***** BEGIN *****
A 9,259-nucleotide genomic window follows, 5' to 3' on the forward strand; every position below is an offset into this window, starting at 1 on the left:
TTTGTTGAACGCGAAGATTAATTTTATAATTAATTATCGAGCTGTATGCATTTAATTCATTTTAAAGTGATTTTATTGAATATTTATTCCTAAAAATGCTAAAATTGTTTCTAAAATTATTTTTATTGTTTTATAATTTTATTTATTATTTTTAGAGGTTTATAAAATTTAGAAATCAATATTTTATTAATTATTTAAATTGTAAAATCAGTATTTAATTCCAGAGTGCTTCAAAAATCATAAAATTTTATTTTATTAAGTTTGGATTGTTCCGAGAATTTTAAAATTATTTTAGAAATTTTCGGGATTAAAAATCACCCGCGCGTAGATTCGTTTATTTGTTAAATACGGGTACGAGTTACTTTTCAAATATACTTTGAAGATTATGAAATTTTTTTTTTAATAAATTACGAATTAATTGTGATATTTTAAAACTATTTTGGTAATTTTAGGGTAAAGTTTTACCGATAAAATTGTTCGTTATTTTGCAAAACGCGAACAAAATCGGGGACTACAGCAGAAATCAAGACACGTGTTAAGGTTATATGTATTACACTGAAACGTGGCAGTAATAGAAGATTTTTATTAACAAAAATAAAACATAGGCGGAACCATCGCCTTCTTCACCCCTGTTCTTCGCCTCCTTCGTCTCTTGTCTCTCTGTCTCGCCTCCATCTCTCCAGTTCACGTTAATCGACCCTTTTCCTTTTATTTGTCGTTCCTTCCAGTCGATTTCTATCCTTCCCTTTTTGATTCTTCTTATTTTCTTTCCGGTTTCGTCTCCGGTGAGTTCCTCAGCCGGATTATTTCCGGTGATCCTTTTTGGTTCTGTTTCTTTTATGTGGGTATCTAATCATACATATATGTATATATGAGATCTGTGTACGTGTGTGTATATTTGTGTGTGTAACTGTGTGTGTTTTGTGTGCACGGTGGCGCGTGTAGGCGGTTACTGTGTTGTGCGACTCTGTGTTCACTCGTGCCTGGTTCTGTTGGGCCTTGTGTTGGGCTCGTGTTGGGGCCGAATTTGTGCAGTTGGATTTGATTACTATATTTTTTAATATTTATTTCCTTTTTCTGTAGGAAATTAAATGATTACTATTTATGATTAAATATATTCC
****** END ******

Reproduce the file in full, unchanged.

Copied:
A 9,259-nucleotide genomic window follows, 5' to 3' on the forward strand; every position below is an offset into this window, starting at 1 on the left:
TTTGTTGAACGCGAAGATTAATTTTATAATTAATTATCGAGCTGTATGCATTTAATTCATTTTAAAGTGATTTTATTGAATATTTATTCCTAAAAATGCTAAAATTGTTTCTAAAATTATTTTTATTGTTTTATAATTTTATTTATTATTTTTAGAGGTTTATAAAATTTAGAAATCAATATTTTATTAATTATTTAAATTGTAAAATCAGTATTTAATTCCAGAGTGCTTCAAAAATCATAAAATTTTATTTTATTAAGTTTGGATTGTTCCGAGAATTTTAAAATTATTTTAGAAATTTTCGGGATTAAAAATCACCCGCGCGTAGATTCGTTTATTTGTTAAATACGGGTACGAGTTACTTTTCAAATATACTTTGAAGATTATGAAATTTTTTTTTTAATAAATTACGAATTAATTGTGATATTTTAAAACTATTTTGGTAATTTTAGGGTAAAGTTTTACCGATAAAATTGTTCGTTATTTTGCAAAACGCGAACAAAATCGGGGACTACAGCAGAAATCAAGACACGTGTTAAGGTTATATGTATTACACTGAAACGTGGCAGTAATAGAAGATTTTTATTAACAAAAATAAAACATAGGCGGAACCATCGCCTTCTTCACCCCTGTTCTTCGCCTCCTTCGTCTCTTGTCTCTCTGTCTCGCCTCCATCTCTCCAGTTCACGTTAATCGACCCTTTTCCTTTTATTTGTCGTTCCTTCCAGTCGATTTCTATCCTTCCCTTTTTGATTCTTCTTATTTTCTTTCCGGTTTCGTCTCCGGTGAGTTCCTCAGCCGGATTATTTCCGGTGATCCTTTTTGGTTCTGTTTCTTTTATGTGGGTATCTAATCATACATATATGTATATATGAGATCTGTGTACGTGTGTGTATATTTGTGTGTGTAACTGTGTGTGTTTTGTGTGCACGGTGGCGCGTGTAGGCGGTTACTGTGTTGTGCGACTCTGTGTTCACTCGTGCCTGGTTCTGTTGGGCCTTGTGTTGGGCTCGTGTTGGGGCCGAATTTGTGCAGTTGGATTTGATTACTATATTTTTTAATATTTATTTCCTTTTTCTGTAGGAAATTAAATGATTACTATTTATGATTAAATATATTCC